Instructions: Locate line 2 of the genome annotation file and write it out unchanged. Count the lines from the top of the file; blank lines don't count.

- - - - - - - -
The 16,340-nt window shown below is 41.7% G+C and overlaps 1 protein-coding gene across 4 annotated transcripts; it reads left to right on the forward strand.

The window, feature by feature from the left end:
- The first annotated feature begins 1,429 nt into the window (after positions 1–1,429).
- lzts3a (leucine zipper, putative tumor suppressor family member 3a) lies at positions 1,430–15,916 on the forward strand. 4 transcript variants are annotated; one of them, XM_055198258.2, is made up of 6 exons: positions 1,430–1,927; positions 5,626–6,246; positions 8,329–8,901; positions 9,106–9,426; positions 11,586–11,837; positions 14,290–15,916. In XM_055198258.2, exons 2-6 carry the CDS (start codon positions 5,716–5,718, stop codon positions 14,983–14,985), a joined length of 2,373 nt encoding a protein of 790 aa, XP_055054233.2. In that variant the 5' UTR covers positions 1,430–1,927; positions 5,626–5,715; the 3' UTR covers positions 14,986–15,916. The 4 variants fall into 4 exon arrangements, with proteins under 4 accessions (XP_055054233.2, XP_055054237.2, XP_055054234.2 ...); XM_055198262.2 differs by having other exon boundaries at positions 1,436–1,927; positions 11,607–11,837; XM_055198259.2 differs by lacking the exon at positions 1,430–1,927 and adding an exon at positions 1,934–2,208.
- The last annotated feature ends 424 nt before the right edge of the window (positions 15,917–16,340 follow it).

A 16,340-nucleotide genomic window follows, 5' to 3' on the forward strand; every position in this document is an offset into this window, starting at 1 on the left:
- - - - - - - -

The window, feature by feature from the left end: